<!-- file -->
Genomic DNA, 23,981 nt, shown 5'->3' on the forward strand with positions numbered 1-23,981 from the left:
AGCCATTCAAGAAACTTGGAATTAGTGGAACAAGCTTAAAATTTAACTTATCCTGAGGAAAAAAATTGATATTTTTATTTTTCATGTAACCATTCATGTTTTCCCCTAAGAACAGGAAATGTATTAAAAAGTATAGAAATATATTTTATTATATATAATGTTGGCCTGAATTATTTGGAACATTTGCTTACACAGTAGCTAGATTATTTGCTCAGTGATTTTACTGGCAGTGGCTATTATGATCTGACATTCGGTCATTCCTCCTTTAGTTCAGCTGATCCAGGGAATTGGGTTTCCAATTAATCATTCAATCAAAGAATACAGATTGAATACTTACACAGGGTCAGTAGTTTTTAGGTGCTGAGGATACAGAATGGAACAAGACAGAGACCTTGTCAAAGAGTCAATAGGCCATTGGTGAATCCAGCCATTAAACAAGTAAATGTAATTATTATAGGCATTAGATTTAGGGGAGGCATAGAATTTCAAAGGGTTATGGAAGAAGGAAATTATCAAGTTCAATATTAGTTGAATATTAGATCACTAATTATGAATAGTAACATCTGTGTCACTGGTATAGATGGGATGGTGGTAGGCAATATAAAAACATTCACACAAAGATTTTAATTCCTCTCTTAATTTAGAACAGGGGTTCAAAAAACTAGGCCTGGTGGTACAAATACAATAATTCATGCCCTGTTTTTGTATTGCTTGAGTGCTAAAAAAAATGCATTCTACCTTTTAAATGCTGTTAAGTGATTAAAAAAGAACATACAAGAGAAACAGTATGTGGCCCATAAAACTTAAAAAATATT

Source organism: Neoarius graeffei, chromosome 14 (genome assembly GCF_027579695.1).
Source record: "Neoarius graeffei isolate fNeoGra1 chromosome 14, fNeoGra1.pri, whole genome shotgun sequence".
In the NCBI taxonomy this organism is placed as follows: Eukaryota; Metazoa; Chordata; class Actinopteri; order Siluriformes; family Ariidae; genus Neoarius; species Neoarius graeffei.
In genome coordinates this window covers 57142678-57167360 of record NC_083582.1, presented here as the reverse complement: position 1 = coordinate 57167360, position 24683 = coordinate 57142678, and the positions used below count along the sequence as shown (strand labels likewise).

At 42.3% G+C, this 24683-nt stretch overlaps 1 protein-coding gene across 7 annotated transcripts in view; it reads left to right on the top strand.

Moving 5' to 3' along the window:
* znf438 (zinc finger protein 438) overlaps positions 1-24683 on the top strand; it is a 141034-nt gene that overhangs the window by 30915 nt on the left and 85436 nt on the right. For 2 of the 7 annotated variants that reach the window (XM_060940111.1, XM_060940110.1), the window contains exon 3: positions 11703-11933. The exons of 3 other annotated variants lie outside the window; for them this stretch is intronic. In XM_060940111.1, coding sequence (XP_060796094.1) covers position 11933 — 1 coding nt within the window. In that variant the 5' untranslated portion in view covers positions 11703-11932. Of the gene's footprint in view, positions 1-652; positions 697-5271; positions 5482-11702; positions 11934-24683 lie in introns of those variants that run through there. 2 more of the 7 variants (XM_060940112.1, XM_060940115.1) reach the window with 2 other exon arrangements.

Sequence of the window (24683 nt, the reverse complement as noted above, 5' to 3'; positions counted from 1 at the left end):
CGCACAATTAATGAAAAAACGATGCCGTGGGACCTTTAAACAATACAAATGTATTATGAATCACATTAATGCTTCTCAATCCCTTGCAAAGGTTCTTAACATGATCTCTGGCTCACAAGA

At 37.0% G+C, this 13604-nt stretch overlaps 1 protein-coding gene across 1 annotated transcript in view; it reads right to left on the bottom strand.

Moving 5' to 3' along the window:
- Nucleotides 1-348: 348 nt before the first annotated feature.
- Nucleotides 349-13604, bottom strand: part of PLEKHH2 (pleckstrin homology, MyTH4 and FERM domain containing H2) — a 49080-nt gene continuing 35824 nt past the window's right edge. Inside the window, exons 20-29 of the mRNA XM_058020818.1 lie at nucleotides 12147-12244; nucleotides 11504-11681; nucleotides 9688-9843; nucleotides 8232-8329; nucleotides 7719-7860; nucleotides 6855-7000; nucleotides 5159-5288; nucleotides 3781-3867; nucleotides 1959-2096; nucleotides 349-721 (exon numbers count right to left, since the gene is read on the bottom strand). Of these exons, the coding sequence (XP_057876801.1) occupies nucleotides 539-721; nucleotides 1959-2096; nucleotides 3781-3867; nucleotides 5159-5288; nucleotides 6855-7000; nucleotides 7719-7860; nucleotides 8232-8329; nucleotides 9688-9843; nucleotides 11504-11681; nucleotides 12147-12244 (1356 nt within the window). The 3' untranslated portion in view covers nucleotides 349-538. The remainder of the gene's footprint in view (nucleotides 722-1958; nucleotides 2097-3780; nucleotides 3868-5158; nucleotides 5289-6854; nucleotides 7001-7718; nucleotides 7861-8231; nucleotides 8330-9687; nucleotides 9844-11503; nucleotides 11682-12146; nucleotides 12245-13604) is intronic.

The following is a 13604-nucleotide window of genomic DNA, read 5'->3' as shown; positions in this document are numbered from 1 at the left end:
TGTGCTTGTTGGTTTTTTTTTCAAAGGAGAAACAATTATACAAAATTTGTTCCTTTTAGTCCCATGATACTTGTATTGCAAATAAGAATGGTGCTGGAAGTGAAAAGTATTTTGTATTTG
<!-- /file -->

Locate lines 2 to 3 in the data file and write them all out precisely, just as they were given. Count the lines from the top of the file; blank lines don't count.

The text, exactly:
AGCCATTCAAGAAACTTGGAATTAGTGGAACAAGCTTAAAATTTAACTTATCCTGAGGAAAAAAATTGATATTTTTATTTTTCATGTAACCATTCATGTTTTCCCCTAAGAACAGGAAATGTATTAAAAAGTATAGAAATATATTTTATTATATATAATGTTGGCCTGAATTATTTGGAACATTTGCTTACACAGTAGCTAGATTATTTGCTCAGTGATTTTACTGGCAGTGGCTATTATGATCTGACATTCGGTCATTCCTCCTTTAGTTCAGCTGATCCAGGGAATTGGGTTTCCAATTAATCATTCAATCAAAGAATACAGATTGAATACTTACACAGGGTCAGTAGTTTTTAGGTGCTGAGGATACAGAATGGAACAAGACAGAGACCTTGTCAAAGAGTCAATAGGCCATTGGTGAATCCAGCCATTAAACAAGTAAATGTAATTATTATAGGCATTAGATTTAGGGGAGGCATAGAATTTCAAAGGGTTATGGAAGAAGGAAATTATCAAGTTCAATATTAGTTGAATATTAGATCACTAATTATGAATAGTAACATCTGTGTCACTGGTATAGATGGGATGGTGGTAGGCAATATAAAAACATTCACACAAAGATTTTAATTCCTCTCTTAATTTAGAACAGGGGTTCAAAAAACTAGGCCTGGTGGTACAAATACAATAATTCATGCCCTGTTTTTGTATTGCTTGAGTGCTAAAAAAAATGCATTCTACCTTTTAAATGCTGTTAAGTGATTAAAAAAGAACATACAAGAGAAACAGTATGTGGCCCATAAAACTTAAAAAATATT

Source organism: Neoarius graeffei, chromosome 14 (genome assembly GCF_027579695.1).